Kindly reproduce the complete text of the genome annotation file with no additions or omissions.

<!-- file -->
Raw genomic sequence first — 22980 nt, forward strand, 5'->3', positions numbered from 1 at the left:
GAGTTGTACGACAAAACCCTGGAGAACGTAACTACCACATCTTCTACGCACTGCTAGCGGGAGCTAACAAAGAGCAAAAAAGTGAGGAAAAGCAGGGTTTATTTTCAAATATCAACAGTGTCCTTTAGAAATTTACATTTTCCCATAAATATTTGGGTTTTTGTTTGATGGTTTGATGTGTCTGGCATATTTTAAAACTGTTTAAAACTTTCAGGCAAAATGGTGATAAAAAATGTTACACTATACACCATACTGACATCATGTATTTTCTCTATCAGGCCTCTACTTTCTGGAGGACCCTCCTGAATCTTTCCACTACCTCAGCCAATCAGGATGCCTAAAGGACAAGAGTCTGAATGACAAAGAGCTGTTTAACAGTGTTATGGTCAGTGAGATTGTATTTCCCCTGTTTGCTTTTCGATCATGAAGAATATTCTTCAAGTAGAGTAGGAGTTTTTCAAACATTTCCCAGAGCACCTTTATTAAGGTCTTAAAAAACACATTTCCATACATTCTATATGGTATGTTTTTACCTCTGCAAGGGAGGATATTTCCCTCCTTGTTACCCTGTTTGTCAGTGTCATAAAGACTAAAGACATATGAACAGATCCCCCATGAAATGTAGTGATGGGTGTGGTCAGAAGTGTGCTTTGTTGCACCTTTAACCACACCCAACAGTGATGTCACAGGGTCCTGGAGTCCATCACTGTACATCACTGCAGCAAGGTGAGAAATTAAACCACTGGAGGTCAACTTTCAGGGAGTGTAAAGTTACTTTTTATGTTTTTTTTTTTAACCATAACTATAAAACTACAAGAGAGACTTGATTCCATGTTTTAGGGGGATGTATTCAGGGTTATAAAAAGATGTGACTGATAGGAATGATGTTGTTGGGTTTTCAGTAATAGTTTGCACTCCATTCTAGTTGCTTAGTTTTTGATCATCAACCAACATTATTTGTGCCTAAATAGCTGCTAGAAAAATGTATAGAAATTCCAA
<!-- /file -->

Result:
Raw genomic sequence first — 22980 nt, forward strand, 5'->3', positions numbered from 1 at the left:
GAGTTGTACGACAAAACCCTGGAGAACGTAACTACCACATCTTCTACGCACTGCTAGCGGGAGCTAACAAAGAGCAAAAAAGTGAGGAAAAGCAGGGTTTATTTTCAAATATCAACAGTGTCCTTTAGAAATTTACATTTTCCCATAAATATTTGGGTTTTTGTTTGATGGTTTGATGTGTCTGGCATATTTTAAAACTGTTTAAAACTTTCAGGCAAAATGGTGATAAAAAATGTTACACTATACACCATACTGACATCATGTATTTTCTCTATCAGGCCTCTACTTTCTGGAGGACCCTCCTGAATCTTTCCACTACCTCAGCCAATCAGGATGCCTAAAGGACAAGAGTCTGAATGACAAAGAGCTGTTTAACAGTGTTATGGTCAGTGAGATTGTATTTCCCCTGTTTGCTTTTCGATCATGAAGAATATTCTTCAAGTAGAGTAGGAGTTTTTCAAACATTTCCCAGAGCACCTTTATTAAGGTCTTAAAAAACACATTTCCATACATTCTATATGGTATGTTTTTACCTCTGCAAGGGAGGATATTTCCCTCCTTGTTACCCTGTTTGTCAGTGTCATAAAGACTAAAGACATATGAACAGATCCCCCATGAAATGTAGTGATGGGTGTGGTCAGAAGTGTGCTTTGTTGCACCTTTAACCACACCCAACAGTGATGTCACAGGGTCCTGGAGTCCATCACTGTACATCACTGCAGCAAGGTGAGAAATTAAACCACTGGAGGTCAACTTTCAGGGAGTGTAAAGTTACTTTTTATGTTTTTTTTTTTAACCATAACTATAAAACTACAAGAGAGACTTGATTCCATGTTTTAGGGGGATGTATTCAGGGTTATAAAAAGATGTGACTGATAGGAATGATGTTGTTGGGTTTTCAGTAATAGTTTGCACTCCATTCTAGTTGCTTAGTTTTTGATCATCAACCAACATTATTTGTGCCTAAATAGCTGCTAGAAAAATGTATAGAAATTCCAA